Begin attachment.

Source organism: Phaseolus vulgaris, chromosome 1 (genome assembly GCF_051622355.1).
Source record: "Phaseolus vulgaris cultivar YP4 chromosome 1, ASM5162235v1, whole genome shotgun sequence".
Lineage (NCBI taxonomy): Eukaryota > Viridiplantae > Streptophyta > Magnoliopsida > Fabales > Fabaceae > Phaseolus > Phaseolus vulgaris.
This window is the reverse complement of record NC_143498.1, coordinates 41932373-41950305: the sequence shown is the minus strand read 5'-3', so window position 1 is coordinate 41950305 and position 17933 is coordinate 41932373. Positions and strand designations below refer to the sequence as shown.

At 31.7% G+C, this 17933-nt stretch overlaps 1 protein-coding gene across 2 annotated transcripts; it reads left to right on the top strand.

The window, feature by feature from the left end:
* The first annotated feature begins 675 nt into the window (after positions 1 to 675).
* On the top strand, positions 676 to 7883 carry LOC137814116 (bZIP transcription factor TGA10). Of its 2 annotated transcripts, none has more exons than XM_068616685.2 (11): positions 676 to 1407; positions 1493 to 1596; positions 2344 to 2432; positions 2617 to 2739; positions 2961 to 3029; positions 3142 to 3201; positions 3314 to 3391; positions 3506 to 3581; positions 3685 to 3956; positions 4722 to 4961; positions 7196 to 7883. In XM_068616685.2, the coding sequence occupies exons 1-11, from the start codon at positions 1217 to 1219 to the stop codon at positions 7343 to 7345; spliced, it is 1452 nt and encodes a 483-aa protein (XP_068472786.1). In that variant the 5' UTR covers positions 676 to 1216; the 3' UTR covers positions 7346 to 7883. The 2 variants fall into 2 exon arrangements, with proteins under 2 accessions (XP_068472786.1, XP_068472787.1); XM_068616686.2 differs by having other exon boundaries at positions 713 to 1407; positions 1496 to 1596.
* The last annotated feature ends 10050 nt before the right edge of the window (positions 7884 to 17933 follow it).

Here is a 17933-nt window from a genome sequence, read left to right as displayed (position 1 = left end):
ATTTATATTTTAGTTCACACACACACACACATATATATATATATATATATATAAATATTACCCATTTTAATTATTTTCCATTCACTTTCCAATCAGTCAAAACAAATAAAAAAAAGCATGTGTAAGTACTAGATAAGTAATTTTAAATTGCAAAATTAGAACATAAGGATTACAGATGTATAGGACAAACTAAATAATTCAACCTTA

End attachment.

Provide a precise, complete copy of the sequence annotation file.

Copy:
Source organism: Phaseolus vulgaris, chromosome 1 (genome assembly GCF_051622355.1).
Source record: "Phaseolus vulgaris cultivar YP4 chromosome 1, ASM5162235v1, whole genome shotgun sequence".
Lineage (NCBI taxonomy): Eukaryota > Viridiplantae > Streptophyta > Magnoliopsida > Fabales > Fabaceae > Phaseolus > Phaseolus vulgaris.
This window is the reverse complement of record NC_143498.1, coordinates 41932373-41950305: the sequence shown is the minus strand read 5'-3', so window position 1 is coordinate 41950305 and position 17933 is coordinate 41932373. Positions and strand designations below refer to the sequence as shown.

At 31.7% G+C, this 17933-nt stretch overlaps 1 protein-coding gene across 2 annotated transcripts; it reads left to right on the top strand.

The window, feature by feature from the left end:
* The first annotated feature begins 675 nt into the window (after positions 1 to 675).
* On the top strand, positions 676 to 7883 carry LOC137814116 (bZIP transcription factor TGA10). Of its 2 annotated transcripts, none has more exons than XM_068616685.2 (11): positions 676 to 1407; positions 1493 to 1596; positions 2344 to 2432; positions 2617 to 2739; positions 2961 to 3029; positions 3142 to 3201; positions 3314 to 3391; positions 3506 to 3581; positions 3685 to 3956; positions 4722 to 4961; positions 7196 to 7883. In XM_068616685.2, the coding sequence occupies exons 1-11, from the start codon at positions 1217 to 1219 to the stop codon at positions 7343 to 7345; spliced, it is 1452 nt and encodes a 483-aa protein (XP_068472786.1). In that variant the 5' UTR covers positions 676 to 1216; the 3' UTR covers positions 7346 to 7883. The 2 variants fall into 2 exon arrangements, with proteins under 2 accessions (XP_068472786.1, XP_068472787.1); XM_068616686.2 differs by having other exon boundaries at positions 713 to 1407; positions 1496 to 1596.
* The last annotated feature ends 10050 nt before the right edge of the window (positions 7884 to 17933 follow it).

Here is a 17933-nt window from a genome sequence, read left to right as displayed (position 1 = left end):
ATTTATATTTTAGTTCACACACACACACACATATATATATATATATATATATAAATATTACCCATTTTAATTATTTTCCATTCACTTTCCAATCAGTCAAAACAAATAAAAAAAAGCATGTGTAAGTACTAGATAAGTAATTTTAAATTGCAAAATTAGAACATAAGGATTACAGATGTATAGGACAAACTAAATAATTCAACCTTA